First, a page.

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Big tobacco companies won't be able to sue the Government over anti-smoking laws, Prime Minister John Key says.

Philip Morris Asia, based in Hong Kong, is threatening to sue the Australian government because it intends forcing tobacco companies to sell cigarettes in plain packets.

The action is being taken under a trade agreement between Australia and Hong Kong, and New Zealand has a similar arrangement.

The Green Party says Philip Morris could use the same tactic against New Zealand if Associate Health Minister Tariana Turia gets her way and follows Australia.

But Mr Key said today New Zealand's free trade agreements excluded that risk.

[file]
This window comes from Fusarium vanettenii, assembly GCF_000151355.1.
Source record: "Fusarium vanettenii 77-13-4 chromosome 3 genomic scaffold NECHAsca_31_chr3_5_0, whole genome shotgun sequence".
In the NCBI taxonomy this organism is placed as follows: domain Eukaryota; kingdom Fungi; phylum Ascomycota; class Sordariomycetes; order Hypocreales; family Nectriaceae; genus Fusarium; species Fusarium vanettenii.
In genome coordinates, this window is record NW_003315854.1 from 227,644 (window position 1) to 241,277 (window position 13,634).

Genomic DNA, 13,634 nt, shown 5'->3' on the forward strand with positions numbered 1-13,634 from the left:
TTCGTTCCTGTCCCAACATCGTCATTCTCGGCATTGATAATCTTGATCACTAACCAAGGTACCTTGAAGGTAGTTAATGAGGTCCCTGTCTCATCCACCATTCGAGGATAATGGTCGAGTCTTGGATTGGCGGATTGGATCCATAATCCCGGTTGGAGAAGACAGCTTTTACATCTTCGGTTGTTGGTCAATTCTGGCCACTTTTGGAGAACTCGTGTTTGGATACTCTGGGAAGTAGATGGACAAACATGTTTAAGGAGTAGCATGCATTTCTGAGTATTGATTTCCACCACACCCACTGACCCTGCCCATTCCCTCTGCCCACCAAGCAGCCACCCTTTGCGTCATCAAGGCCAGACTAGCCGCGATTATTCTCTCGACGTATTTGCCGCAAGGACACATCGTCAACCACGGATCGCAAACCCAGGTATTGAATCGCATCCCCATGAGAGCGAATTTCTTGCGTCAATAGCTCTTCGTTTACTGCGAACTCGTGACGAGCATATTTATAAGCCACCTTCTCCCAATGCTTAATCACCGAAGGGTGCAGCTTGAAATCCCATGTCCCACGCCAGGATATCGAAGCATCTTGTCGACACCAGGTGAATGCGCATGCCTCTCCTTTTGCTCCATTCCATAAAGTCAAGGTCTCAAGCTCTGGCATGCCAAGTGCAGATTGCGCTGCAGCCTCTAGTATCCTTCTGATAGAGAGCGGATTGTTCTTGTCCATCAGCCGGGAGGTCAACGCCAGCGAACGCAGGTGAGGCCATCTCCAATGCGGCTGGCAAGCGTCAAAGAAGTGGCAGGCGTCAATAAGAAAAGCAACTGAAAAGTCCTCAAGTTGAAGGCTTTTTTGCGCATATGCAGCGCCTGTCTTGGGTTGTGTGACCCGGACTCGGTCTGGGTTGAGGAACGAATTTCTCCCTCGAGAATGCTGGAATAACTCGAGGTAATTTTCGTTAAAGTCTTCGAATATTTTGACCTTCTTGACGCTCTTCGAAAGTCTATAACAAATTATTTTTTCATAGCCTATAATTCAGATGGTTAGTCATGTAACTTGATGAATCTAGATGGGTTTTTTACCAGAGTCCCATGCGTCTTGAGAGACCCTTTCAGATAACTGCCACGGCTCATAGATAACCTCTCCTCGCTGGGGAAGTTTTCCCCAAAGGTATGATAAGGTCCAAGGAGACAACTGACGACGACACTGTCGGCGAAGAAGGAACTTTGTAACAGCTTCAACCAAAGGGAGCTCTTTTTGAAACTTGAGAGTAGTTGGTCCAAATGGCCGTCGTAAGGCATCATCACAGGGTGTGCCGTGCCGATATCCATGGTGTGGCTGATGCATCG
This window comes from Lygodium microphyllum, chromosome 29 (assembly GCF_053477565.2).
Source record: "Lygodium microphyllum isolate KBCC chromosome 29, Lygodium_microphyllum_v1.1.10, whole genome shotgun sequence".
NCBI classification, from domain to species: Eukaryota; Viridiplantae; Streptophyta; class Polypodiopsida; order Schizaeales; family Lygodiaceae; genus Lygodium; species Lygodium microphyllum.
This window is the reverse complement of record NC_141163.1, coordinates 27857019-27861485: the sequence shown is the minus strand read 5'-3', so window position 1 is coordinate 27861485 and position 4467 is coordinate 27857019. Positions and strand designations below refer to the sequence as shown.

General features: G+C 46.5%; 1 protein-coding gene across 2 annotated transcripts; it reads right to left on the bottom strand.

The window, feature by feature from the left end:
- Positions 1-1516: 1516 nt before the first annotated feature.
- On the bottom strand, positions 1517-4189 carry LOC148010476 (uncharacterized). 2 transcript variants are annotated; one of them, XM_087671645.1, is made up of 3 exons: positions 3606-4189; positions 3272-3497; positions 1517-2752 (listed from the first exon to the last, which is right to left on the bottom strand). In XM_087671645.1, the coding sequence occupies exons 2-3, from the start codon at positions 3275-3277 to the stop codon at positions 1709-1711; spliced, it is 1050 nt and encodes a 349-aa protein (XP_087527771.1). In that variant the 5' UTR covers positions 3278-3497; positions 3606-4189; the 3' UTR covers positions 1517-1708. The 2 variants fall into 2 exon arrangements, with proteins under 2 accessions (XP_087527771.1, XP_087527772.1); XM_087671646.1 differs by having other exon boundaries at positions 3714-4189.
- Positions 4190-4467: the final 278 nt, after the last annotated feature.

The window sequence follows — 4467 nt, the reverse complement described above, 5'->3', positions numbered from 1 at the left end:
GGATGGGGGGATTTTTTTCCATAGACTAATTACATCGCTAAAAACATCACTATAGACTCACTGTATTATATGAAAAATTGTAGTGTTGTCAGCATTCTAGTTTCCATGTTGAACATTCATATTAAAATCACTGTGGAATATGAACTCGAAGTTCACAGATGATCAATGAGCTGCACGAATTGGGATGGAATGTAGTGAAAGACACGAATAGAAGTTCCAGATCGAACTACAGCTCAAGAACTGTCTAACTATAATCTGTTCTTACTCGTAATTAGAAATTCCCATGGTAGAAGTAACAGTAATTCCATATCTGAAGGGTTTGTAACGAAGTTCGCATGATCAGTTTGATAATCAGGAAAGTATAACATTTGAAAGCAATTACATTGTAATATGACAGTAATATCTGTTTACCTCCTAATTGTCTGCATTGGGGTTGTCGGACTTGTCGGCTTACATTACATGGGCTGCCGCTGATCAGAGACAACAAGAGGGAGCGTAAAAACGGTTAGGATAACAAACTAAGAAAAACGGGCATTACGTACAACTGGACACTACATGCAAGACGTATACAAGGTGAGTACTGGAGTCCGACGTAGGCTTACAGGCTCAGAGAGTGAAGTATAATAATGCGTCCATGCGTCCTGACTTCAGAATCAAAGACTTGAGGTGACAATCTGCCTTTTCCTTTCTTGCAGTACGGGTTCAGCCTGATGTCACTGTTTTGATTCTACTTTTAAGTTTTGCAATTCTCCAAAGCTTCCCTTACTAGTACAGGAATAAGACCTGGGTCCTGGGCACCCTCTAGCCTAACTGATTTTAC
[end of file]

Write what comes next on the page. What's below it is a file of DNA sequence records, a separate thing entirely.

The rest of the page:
"The best advice I've had is that we wouldn't be able to be sued because we would be protected, in the public interest, in terms of health," he said at his post-cabinet press conference.

"Someone can always take an action against the Government, but whether they would be successful is a very different issue."

If the tobacco giant won a case against the Australian government it could claim billions of dollars in damages because its trademark had been compromised.

Mrs Turia said last month she wasn't going to be deterred by the company's threats.

However, she could not confirm the Government would go ahead with the policy.

"It's something that needs to be looked into really carefully -- we don't want to get ourselves into a situation where we're wasting taxpayer money fighting these tobacco companies because they're incredibly wealthy," she said.

Australia's plain packet law comes into effect in a year.